21 August 2002

Death's Fingertips

If I had known what was going to happen today, I would've stayed in bed. Perhaps I would've crawled under it, stuffing blankets and pillows around myself to keep Death from seeing me under there. My cell phone would've been within arm's length, and a flashlight would've provided all of the light I could've possibly needed. A radio would be with me too, in case a severe storm or tornado suddenly sprang up (as was wont in Texas), or just for entertainment, if I wanted to listen to my favorite station. Anyway, anyone with a functioning brain could tell that I did not want to die, nor did I want to have my life changed.

The future always seemed so certain to me, especially since I'm young. "You have the rest of your life," was what my mother told me the day before, in an attempt to curb my anxiousness for finishing college. "You can do whatever you want once you finish." Who would've thought she would have the scare of her life.

But just like everyone else on the planet, I didn't know my number could've been up. The last thing I said to my mother was a grunt for good morning. The last thing I ate was a cold piece of sausage. The last thing I did in my home was pick my nose. I can't believe I made it so easy for him. All Death had to do was sit back and wait.

Then it came down to ten minutes.

I left my house, never realizing that I almost wouldn't see it again.

I got into my Corolla, completely oblivious that my first car was about to become a memory.

I drove down the dirt road, sipping on my iced-tea and checking out a half-naked man jogging with his dog. I made my usual right turn on the access road, and made a left onto the highway. I bounced around in my seat, singing loudly to myself. I slowed to a stop in the middle lane, waiting for the traffic to get moving. A few seconds later, I heard a loud noise of metal plowing into metal, as if two airplanes collided. I heard something snap in half. I felt something land hard on my knees. That was all I could remember of that.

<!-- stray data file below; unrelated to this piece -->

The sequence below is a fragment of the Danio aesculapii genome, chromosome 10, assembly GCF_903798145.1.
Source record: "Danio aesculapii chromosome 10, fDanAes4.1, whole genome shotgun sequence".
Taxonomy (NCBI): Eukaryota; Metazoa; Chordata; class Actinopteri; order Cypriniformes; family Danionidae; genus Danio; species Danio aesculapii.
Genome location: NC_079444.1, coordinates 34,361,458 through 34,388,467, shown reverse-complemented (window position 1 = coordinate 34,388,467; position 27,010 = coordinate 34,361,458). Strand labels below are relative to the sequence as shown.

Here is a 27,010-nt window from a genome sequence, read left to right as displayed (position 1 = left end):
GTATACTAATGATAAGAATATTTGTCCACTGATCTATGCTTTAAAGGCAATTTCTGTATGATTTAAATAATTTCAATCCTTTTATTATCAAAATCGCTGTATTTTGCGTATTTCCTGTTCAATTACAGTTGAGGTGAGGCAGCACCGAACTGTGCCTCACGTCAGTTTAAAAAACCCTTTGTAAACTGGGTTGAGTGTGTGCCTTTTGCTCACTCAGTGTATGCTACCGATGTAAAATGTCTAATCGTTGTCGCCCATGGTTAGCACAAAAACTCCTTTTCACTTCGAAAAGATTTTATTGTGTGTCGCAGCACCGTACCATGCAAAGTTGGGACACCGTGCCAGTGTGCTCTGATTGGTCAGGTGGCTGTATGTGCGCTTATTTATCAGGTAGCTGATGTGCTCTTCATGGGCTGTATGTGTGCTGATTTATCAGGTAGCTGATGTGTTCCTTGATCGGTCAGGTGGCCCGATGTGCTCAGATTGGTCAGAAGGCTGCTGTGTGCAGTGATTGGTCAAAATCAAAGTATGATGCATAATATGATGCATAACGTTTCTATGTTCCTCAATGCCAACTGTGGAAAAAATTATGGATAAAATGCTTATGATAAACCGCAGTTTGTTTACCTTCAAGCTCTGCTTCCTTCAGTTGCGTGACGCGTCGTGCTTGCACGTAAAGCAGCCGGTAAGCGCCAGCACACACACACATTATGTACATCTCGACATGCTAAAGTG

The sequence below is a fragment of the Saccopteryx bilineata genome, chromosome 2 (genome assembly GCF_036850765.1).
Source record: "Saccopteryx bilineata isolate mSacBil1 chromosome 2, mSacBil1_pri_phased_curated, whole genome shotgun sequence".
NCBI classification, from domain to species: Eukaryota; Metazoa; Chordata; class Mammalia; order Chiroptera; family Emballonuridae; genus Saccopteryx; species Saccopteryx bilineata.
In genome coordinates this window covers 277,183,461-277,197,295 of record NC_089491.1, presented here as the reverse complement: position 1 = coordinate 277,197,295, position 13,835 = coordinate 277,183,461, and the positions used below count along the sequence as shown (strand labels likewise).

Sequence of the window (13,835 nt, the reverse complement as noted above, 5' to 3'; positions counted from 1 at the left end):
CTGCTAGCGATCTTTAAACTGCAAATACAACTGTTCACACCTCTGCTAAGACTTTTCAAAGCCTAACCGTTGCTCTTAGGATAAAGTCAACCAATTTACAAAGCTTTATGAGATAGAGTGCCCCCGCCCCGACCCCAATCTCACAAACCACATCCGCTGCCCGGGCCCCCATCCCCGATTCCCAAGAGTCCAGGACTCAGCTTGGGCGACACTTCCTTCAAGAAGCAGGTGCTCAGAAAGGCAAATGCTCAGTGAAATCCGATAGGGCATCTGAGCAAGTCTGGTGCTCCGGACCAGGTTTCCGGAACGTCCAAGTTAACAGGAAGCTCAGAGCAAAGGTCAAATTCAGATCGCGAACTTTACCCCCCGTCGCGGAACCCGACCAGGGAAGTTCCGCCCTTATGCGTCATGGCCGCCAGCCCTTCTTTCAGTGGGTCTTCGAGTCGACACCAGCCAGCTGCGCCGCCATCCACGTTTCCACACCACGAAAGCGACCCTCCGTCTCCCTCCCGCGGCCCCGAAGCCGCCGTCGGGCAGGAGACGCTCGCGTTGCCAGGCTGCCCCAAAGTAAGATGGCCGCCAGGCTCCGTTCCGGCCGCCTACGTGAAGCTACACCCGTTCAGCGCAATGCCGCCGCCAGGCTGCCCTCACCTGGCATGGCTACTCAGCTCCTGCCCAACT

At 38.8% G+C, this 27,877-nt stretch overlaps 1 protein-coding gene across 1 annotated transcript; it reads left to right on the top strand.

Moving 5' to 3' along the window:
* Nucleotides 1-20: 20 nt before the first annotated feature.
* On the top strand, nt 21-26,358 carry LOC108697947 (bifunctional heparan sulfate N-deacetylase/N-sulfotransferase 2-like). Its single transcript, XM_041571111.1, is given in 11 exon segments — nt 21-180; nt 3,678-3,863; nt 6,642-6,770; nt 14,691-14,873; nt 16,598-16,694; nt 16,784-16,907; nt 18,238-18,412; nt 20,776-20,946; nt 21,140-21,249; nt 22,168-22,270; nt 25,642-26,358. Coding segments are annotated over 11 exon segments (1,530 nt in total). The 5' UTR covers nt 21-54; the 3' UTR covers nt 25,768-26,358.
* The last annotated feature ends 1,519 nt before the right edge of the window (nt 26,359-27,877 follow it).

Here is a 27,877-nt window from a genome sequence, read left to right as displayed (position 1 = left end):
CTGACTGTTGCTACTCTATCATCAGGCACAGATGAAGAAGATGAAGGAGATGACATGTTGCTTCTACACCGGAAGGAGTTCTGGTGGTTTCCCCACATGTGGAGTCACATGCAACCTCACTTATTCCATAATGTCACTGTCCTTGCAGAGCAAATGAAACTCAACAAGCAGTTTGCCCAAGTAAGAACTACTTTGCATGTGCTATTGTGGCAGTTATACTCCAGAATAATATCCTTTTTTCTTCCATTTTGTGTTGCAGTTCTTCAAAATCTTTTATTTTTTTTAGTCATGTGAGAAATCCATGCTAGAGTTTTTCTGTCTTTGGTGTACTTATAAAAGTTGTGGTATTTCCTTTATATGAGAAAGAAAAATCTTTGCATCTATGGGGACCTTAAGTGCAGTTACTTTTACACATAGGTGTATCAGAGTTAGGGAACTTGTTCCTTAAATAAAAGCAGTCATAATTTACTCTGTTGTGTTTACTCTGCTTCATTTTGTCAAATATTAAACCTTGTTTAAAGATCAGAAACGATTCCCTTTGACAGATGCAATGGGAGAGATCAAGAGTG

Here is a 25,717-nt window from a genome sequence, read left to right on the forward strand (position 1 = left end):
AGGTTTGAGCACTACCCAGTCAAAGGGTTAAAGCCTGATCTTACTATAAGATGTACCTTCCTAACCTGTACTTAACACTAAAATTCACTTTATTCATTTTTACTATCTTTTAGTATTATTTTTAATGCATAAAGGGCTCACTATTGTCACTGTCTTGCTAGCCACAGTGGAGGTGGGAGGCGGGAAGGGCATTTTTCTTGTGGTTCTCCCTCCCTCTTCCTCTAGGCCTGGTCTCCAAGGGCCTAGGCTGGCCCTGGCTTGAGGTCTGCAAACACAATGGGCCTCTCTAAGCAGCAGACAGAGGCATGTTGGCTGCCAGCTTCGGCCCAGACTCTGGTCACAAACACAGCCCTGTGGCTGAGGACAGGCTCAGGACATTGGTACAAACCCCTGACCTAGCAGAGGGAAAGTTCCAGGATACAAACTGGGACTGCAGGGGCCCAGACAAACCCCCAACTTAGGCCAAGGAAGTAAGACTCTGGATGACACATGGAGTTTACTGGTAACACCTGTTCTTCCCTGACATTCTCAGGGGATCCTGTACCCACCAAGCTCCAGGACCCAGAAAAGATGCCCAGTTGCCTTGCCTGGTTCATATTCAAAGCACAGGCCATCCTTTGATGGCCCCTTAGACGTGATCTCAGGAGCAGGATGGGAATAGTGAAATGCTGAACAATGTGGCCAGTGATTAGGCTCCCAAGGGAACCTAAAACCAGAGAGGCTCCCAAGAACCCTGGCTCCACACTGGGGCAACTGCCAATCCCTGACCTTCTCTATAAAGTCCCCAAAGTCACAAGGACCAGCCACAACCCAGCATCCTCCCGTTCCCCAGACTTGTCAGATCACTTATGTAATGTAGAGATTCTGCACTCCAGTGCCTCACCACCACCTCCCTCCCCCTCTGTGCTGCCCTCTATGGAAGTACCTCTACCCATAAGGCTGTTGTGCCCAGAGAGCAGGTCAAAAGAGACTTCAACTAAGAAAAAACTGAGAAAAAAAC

I didn't know if I had passed out or not. I just remember seeing the ceiling of my car, and wondering why the hell I was lying down. Then I heard someone screaming, and sat up to realize what had happened.

I had been in my first car accident.

A van was parked on the side of the highway, and its driver, a balding man of about forty five, was screaming at me. When I turned to him, he put his hand across his heart in an apparent sign of relief, but his eyes shone with disbelief. I ignored him in favor of my cell phone.

My body shook from an intense pain that didn't seem to have a source. My face was wet, but I didn't think it was from tears, and my voice was strained and ragged, as if I had harshly screamed, even though I couldn't recall doing so. I talked as calmly as I could to the operator, pissed because I couldn't cry even though I wanted to, and pissed because of all the eyes. I felt the other drivers looking at me as they passed, imagining their little gasps of surprise and shock, while mouthing to me unfelt "are you okay's?"

Once I called the police, I glanced around and saw that the car behind me had run into me, which plowed me into the truck in front of me. The snap I heard was my seat being broken in half. Nothing fell into my lap, but my lap rose up and met with the steering wheel. Not only that, my air bag didn't deploy, and my seatbelt barely kept me from being ejected.

The front of my car was crushed so badly, I was able to reach out and touch the truck in front of me through my window. As if a cue, a vague fascination passed over me while I sat there roasting my ass off waiting for the police to arrive. My life did not flash before my eyes, as the saying went, even though the force of the impact was hard enough to knock my car into neutral drive. Not only that, my tea and Dr. Pepper were splayed completely over my windshield. My brownies were nearly flattened like pancakes, and what was left of the engine blew soft white smoke into the air, as if sending a smoke signal to heaven. I took this all in like I was watching paint dry.

Everything else happened so quickly that it's nothing more than a blur in my mind. But when I was freed from my car, I saw that all that was left was the passenger seat along with the windshield and dashboard. My car was crumbled up like an accordion between the two vehicles. If my seat didn't break, I would've easily cracked my head open, or at the very least have a serious concussion.

As I was helped across the highway to my grandfather's awaiting arms, I realized that I probably just barely missed the cold embrace of Death's arms as he stood there waiting for me, calling my name with a warm voice and smelling like sunshine.

At that thought I hurried across and buried my face into my grandfather's neck, inhaling his cologne as I dug my fingernails into his shoulders, closing my eyes against the feel of Death's fingertips raking down my back.